The emphasis in street-based youth work with vulnerable young people is shifting from offering longer-term support towards short-term projects where the funding is limited and staff turnover is high, according to the first major study of provision across England and Wales. The national survey was carried out by researchers from the universities of Luton, Durham and Lincoln.The study identified 564 projects that were in touch with 65,000 young people, mostly in the 13 to 19 age bracket, who were also targeted by the Government’s Connexions advice and support service. They found coverage varied widely in different areas. Some of the highest concentrations of the street-based work were in small towns, rather than big cities.
The results show almost two-thirds of those in contact with street-based youth workers were boys, partly reflecting a growing emphasis in policy and funding on crime prevention initiatives. Thirty per cent of young people were not in education and almost a quarter received no income or benefits. Just over a third were living in inadequate or temporary accommodation and 45 per cent had criminal histories. A study of a random sample of 76 young people over three to six months identified positive changes, though the researchers say this cannot simply be attributed to the involvement of a street-based youth worker.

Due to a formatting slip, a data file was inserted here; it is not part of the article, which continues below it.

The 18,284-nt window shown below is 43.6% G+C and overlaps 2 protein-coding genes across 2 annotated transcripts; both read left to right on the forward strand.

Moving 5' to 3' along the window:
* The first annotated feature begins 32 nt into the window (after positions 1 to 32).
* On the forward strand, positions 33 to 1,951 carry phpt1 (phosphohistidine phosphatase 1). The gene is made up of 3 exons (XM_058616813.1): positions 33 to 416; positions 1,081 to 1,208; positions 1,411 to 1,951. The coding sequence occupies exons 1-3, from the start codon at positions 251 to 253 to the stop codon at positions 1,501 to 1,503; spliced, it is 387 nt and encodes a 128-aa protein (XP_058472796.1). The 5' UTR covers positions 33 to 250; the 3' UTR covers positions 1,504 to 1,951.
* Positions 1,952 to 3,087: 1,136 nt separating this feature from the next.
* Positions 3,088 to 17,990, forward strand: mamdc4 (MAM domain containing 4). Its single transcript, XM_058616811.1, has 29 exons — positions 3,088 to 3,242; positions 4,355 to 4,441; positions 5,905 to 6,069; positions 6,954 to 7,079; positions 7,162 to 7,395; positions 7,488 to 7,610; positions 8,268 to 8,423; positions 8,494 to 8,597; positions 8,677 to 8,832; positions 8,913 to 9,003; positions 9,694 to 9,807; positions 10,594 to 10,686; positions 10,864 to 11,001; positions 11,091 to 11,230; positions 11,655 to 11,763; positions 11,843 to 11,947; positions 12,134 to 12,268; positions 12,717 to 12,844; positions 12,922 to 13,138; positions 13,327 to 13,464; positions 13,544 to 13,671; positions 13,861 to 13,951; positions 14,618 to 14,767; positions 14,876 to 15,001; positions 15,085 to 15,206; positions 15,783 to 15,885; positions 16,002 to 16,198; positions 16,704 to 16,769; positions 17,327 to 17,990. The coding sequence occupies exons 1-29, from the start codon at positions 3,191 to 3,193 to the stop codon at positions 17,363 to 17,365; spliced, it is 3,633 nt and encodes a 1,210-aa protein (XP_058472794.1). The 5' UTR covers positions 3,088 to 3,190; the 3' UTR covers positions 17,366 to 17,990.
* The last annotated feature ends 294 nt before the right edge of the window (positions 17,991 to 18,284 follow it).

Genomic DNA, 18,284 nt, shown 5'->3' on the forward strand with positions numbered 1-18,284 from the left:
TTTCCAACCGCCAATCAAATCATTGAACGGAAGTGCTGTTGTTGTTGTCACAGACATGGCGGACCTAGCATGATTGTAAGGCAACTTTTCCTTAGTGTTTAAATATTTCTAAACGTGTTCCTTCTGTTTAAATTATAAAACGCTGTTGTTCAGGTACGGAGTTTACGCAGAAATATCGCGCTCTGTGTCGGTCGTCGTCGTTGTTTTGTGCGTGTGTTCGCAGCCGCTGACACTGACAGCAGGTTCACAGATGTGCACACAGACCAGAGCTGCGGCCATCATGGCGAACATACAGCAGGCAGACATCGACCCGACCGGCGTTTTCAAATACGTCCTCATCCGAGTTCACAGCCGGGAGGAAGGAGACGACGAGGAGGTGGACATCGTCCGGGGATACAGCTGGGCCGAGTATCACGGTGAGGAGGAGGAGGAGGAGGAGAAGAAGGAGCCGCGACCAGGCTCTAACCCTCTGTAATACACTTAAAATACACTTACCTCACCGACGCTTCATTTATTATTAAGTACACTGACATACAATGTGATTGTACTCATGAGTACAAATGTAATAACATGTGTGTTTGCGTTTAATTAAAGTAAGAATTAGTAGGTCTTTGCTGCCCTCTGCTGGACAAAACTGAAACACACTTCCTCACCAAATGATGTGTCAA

Positive affects included a reduction in the proportion who were unemployed or not in education or training, an increase in regular participation in structured youth activities, a fall in the number known to be offending and an increase in the number in adequate accommodation.
Many of the youth workers were concerned about the effects their closer involvement in crime prevention and community safety initiatives might have on the way they were perceived by young people. They were also worried about the consequences of short-term, target-driven funding on their work. Staff turnover was high, and they believed it had become more difficult to build a long-term relationship with young people and gain their trust.
The report was launched at a conference called Reaching Socially Excluded Young People, hosted by the Joseph Rowntree Foundation and the National Youth Agency.